United Nation’s International Court of Justice (ICJ) will on Thursday announce the crucial verdict in Kulbhushan Yadav death sentence case, three days after India and Pakistan presented their case over the issue at the ICJ.
The verdict will be delivered at 3.30 pm as per the Indian Standard Time (IST).
India has demanded immediate suspension of the death sentence given to its former Navy officer by a Pakistan military court accusing him of ‘spying.’
“The ICJ, the principal judicial organ of the United Nations, will deliver its order on the request for the indication of provisional measures made by India in the Jadhav Case (India v. Pakistan), tomorrow on Thursday 18 May 2017. A public sitting will take place at 12 noon at the Peace Palace in The Hague, during which Judge Ronny Abraham, President of the Court, will read the court’s decision,” the International Court of Justice said in a release on Wednesday.
India, whose request for consular access to Jadhav was turned down 16 times, had approached the ICJ on 8 May, accusing Pakistan of violating the Vienna Convention and conducting a “farcical trial” for convicting Jadhav without a “shred of evidence” following which the court had stayed his execution.
The international court ruling also made it clear that “pending the meeting of the court, the President may call upon the parties to act in such a way as will enable any order the court may make on the request for provisional measures to have its appropriate effects.”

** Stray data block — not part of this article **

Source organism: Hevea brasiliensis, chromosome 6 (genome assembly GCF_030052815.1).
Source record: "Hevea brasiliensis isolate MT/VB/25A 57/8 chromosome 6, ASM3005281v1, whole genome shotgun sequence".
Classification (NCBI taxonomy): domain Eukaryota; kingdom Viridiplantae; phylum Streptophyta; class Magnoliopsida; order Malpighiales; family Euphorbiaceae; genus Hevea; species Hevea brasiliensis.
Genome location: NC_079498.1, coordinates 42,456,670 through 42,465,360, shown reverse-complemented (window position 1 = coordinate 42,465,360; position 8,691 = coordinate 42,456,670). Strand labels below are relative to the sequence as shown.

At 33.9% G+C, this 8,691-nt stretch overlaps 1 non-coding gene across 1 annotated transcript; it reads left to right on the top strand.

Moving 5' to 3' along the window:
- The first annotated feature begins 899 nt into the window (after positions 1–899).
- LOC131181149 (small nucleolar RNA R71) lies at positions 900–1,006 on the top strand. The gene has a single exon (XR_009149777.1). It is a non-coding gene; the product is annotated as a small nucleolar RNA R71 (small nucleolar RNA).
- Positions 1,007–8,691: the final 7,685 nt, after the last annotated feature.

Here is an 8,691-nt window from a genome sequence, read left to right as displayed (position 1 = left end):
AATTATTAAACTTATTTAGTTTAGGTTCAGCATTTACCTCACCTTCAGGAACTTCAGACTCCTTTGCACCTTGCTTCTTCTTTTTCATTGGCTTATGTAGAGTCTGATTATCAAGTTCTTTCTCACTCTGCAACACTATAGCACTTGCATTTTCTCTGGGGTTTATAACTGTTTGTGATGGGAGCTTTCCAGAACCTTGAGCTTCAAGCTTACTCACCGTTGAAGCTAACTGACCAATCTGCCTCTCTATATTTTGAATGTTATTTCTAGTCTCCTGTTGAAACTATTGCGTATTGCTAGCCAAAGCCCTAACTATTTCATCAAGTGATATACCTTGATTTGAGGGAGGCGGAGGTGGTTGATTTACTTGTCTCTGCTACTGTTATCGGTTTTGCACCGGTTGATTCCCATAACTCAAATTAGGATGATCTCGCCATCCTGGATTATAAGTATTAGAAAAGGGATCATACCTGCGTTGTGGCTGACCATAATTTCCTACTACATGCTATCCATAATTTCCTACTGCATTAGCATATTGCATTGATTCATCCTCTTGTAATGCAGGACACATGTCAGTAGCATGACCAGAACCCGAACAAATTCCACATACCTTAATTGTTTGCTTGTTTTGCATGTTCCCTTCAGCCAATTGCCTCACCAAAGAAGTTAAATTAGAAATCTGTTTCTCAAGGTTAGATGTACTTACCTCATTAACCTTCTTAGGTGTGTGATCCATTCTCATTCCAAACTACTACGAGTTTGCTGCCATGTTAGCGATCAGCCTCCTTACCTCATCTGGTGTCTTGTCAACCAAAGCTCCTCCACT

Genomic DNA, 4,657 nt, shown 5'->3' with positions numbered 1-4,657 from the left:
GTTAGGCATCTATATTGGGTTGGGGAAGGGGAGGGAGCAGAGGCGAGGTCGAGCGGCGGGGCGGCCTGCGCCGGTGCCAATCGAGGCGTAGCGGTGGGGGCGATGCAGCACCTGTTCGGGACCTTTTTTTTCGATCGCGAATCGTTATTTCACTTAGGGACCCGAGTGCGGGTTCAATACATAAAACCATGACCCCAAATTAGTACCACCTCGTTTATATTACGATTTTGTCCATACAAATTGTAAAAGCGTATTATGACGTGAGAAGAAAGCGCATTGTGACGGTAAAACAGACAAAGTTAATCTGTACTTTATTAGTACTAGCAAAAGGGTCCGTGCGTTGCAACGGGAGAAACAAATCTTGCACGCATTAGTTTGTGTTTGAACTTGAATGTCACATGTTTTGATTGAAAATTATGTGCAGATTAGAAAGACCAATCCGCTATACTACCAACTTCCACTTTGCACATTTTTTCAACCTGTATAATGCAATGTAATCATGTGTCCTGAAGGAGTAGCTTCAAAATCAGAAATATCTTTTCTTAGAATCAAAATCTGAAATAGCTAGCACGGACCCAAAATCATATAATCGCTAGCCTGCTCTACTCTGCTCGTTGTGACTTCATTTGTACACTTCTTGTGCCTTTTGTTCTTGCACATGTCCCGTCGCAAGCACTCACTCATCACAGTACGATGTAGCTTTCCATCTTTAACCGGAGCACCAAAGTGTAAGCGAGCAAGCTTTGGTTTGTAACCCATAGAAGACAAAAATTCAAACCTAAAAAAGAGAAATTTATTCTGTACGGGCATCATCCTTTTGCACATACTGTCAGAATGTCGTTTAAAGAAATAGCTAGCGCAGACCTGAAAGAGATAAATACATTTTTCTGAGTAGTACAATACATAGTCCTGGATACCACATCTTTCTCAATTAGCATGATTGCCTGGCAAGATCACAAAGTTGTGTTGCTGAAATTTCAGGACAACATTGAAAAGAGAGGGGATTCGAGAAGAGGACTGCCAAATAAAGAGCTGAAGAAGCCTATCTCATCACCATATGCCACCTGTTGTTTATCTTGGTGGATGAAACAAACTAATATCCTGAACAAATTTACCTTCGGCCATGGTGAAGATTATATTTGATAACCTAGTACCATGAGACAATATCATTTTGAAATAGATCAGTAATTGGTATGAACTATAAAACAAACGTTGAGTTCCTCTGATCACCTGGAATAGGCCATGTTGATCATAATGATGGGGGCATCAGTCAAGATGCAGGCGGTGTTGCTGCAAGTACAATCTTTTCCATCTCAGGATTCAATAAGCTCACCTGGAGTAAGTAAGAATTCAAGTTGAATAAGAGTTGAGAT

During its submission to the ICJ on 15 May at a public hearing, India had demanded the immediate annulment of Jadhav’s death sentence, expressing fears that Pakistan could execute him even before the hearing at the international court was over.
Jadhav was arrested on March 3 last year and sentenced to death by the Pakistani military court on charges of espionage and subversive activities. While India asserted that Jadhav was kidnapped from Iran where he was involved in business activities after retiring from the Indian Navy, Pakistan claims to have arrested Jadhav from its restive Balochistan province and had confessed to spying for Indian intelligence services.
India is represented by its ‘Agent’ Deepak Mittal, who is the head of the Pakistan division in the external affairs ministry and the case is argued by its lead attorney Harish Salve. The India team is expected to be present at the time of the verdict.
On its part, Pakistan told the International Court of Justice that Vienna Convention provisions on consular access were not intended for a “spy” involved in terror activities and charged India with using the world body as a stage for “political theatre” in the Jadhav case.
But Pakistani representatives also told the court Jadhav “has confessed to having been sent by India to wage terror on the innocent civilians and infrastructure of Pakistan”.
Islamabad has also hinted that Pakistan may not accept the ICJ jurisdiction saying that national security matters wont come under the purview of the international court.
It is after 18 years that the two neighbours were fighting it out at the International Court of Justice. Last time, Pakistan had moved the ICJ seeking its intervention over the shooting down of its naval aircraft.